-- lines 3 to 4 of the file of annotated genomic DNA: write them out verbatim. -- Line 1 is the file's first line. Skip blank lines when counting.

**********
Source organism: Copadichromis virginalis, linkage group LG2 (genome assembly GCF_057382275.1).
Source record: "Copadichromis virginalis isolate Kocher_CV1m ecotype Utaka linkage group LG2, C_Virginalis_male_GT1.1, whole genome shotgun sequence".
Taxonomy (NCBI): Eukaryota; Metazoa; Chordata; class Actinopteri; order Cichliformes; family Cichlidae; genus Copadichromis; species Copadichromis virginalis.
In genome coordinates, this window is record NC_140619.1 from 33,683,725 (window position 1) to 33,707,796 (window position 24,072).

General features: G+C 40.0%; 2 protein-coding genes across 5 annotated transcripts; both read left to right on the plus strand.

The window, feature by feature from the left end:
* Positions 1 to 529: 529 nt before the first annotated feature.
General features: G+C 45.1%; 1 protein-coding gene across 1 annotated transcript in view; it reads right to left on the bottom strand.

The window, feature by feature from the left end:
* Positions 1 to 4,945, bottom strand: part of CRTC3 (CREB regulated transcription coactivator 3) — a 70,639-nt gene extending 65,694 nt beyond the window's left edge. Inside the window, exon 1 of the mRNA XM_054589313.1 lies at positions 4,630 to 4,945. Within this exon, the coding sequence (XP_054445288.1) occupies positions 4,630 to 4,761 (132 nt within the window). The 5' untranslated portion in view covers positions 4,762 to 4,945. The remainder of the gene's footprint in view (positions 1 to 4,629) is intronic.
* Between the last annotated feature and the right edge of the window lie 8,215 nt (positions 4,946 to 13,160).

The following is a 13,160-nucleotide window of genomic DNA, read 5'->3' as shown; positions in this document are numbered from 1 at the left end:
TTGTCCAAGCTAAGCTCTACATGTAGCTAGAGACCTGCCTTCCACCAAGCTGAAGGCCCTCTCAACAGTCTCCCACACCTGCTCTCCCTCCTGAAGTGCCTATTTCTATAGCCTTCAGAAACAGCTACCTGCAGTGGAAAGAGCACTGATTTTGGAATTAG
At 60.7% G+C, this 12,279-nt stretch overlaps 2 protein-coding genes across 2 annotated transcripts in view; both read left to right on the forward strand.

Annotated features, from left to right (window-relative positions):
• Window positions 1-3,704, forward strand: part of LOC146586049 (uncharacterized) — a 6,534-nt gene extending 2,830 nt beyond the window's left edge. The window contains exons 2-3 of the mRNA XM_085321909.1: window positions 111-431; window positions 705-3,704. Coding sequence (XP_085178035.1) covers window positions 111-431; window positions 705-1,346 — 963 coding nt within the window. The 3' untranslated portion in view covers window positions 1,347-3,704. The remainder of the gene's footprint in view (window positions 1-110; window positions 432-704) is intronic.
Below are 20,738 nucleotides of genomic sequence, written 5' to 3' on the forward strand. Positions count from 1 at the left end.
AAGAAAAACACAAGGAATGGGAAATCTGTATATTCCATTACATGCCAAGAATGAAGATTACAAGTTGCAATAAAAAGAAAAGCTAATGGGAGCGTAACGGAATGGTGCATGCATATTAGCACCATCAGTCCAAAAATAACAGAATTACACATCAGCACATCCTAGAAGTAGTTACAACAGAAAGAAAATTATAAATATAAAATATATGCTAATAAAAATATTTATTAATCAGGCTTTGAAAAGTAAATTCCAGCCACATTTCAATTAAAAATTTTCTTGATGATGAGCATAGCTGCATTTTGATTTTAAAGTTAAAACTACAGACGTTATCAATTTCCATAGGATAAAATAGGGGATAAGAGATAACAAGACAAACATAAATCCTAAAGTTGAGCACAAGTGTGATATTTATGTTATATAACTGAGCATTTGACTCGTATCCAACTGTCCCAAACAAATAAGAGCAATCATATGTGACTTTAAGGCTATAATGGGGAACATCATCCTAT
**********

Taxonomy (NCBI): Eukaryota; Metazoa; Chordata; class Actinopteri; order Cichliformes; family Cichlidae; genus Copadichromis; species Copadichromis virginalis.
In genome coordinates, this window is record NC_140619.1 from 33,683,725 (window position 1) to 33,707,796 (window position 24,072).